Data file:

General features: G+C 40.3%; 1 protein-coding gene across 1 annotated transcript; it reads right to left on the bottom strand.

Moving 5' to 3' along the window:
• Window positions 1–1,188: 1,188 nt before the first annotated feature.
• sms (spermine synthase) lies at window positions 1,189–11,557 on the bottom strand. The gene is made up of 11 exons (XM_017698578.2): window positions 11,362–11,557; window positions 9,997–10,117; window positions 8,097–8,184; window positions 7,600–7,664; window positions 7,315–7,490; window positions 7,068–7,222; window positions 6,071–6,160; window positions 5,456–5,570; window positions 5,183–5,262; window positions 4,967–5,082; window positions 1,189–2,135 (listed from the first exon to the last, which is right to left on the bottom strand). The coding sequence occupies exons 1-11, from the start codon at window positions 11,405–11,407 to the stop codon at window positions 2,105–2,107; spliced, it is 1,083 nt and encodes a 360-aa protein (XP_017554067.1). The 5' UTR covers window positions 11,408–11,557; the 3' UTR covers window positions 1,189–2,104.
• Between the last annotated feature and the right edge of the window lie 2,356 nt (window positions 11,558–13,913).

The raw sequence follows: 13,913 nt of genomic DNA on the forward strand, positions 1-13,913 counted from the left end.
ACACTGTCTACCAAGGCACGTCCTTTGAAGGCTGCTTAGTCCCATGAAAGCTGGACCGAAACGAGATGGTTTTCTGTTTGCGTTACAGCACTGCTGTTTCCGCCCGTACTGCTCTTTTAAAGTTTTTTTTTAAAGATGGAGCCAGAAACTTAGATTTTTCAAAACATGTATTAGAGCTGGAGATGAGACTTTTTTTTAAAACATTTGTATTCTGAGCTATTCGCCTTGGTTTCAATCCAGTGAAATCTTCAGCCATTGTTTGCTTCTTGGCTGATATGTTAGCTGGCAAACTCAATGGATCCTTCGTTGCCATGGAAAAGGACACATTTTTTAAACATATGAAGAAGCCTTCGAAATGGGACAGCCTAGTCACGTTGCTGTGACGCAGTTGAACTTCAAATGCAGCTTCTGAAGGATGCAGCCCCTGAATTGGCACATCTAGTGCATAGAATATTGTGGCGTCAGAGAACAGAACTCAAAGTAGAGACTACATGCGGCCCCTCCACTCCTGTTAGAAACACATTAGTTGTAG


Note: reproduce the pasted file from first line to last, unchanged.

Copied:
General features: G+C 40.3%; 1 protein-coding gene across 1 annotated transcript; it reads right to left on the bottom strand.

Moving 5' to 3' along the window:
• Window positions 1–1,188: 1,188 nt before the first annotated feature.
• sms (spermine synthase) lies at window positions 1,189–11,557 on the bottom strand. The gene is made up of 11 exons (XM_017698578.2): window positions 11,362–11,557; window positions 9,997–10,117; window positions 8,097–8,184; window positions 7,600–7,664; window positions 7,315–7,490; window positions 7,068–7,222; window positions 6,071–6,160; window positions 5,456–5,570; window positions 5,183–5,262; window positions 4,967–5,082; window positions 1,189–2,135 (listed from the first exon to the last, which is right to left on the bottom strand). The coding sequence occupies exons 1-11, from the start codon at window positions 11,405–11,407 to the stop codon at window positions 2,105–2,107; spliced, it is 1,083 nt and encodes a 360-aa protein (XP_017554067.1). The 5' UTR covers window positions 11,408–11,557; the 3' UTR covers window positions 1,189–2,104.
• Between the last annotated feature and the right edge of the window lie 2,356 nt (window positions 11,558–13,913).

The raw sequence follows: 13,913 nt of genomic DNA on the forward strand, positions 1-13,913 counted from the left end.
ACACTGTCTACCAAGGCACGTCCTTTGAAGGCTGCTTAGTCCCATGAAAGCTGGACCGAAACGAGATGGTTTTCTGTTTGCGTTACAGCACTGCTGTTTCCGCCCGTACTGCTCTTTTAAAGTTTTTTTTTAAAGATGGAGCCAGAAACTTAGATTTTTCAAAACATGTATTAGAGCTGGAGATGAGACTTTTTTTTAAAACATTTGTATTCTGAGCTATTCGCCTTGGTTTCAATCCAGTGAAATCTTCAGCCATTGTTTGCTTCTTGGCTGATATGTTAGCTGGCAAACTCAATGGATCCTTCGTTGCCATGGAAAAGGACACATTTTTTAAACATATGAAGAAGCCTTCGAAATGGGACAGCCTAGTCACGTTGCTGTGACGCAGTTGAACTTCAAATGCAGCTTCTGAAGGATGCAGCCCCTGAATTGGCACATCTAGTGCATAGAATATTGTGGCGTCAGAGAACAGAACTCAAAGTAGAGACTACATGCGGCCCCTCCACTCCTGTTAGAAACACATTAGTTGTAG